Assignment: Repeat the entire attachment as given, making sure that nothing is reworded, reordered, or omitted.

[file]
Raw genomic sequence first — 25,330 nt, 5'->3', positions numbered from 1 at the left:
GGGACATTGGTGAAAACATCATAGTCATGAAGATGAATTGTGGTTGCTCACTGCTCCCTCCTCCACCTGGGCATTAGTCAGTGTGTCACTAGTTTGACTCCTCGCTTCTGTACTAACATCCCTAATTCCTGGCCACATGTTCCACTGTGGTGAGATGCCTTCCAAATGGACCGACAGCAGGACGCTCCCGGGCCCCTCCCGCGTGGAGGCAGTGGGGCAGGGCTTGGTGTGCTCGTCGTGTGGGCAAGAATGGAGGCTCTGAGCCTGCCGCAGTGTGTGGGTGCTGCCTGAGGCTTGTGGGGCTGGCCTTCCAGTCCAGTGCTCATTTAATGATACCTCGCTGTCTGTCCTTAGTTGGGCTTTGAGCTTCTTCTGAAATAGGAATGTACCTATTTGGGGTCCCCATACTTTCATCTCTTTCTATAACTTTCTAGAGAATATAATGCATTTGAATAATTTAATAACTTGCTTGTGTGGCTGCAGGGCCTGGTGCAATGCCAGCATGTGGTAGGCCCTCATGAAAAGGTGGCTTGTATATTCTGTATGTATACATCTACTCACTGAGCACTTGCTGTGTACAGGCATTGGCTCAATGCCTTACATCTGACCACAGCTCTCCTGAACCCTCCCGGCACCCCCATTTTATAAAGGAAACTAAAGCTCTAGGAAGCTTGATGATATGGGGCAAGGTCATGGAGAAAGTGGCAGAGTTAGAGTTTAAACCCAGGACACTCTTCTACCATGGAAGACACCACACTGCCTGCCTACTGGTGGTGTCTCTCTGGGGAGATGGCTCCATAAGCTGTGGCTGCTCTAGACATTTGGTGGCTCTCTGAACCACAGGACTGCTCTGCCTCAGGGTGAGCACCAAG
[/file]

Raw genomic sequence first — 25,330 nt, 5'->3', positions numbered from 1 at the left:
GGGACATTGGTGAAAACATCATAGTCATGAAGATGAATTGTGGTTGCTCACTGCTCCCTCCTCCACCTGGGCATTAGTCAGTGTGTCACTAGTTTGACTCCTCGCTTCTGTACTAACATCCCTAATTCCTGGCCACATGTTCCACTGTGGTGAGATGCCTTCCAAATGGACCGACAGCAGGACGCTCCCGGGCCCCTCCCGCGTGGAGGCAGTGGGGCAGGGCTTGGTGTGCTCGTCGTGTGGGCAAGAATGGAGGCTCTGAGCCTGCCGCAGTGTGTGGGTGCTGCCTGAGGCTTGTGGGGCTGGCCTTCCAGTCCAGTGCTCATTTAATGATACCTCGCTGTCTGTCCTTAGTTGGGCTTTGAGCTTCTTCTGAAATAGGAATGTACCTATTTGGGGTCCCCATACTTTCATCTCTTTCTATAACTTTCTAGAGAATATAATGCATTTGAATAATTTAATAACTTGCTTGTGTGGCTGCAGGGCCTGGTGCAATGCCAGCATGTGGTAGGCCCTCATGAAAAGGTGGCTTGTATATTCTGTATGTATACATCTACTCACTGAGCACTTGCTGTGTACAGGCATTGGCTCAATGCCTTACATCTGACCACAGCTCTCCTGAACCCTCCCGGCACCCCCATTTTATAAAGGAAACTAAAGCTCTAGGAAGCTTGATGATATGGGGCAAGGTCATGGAGAAAGTGGCAGAGTTAGAGTTTAAACCCAGGACACTCTTCTACCATGGAAGACACCACACTGCCTGCCTACTGGTGGTGTCTCTCTGGGGAGATGGCTCCATAAGCTGTGGCTGCTCTAGACATTTGGTGGCTCTCTGAACCACAGGACTGCTCTGCCTCAGGGTGAGCACCAAG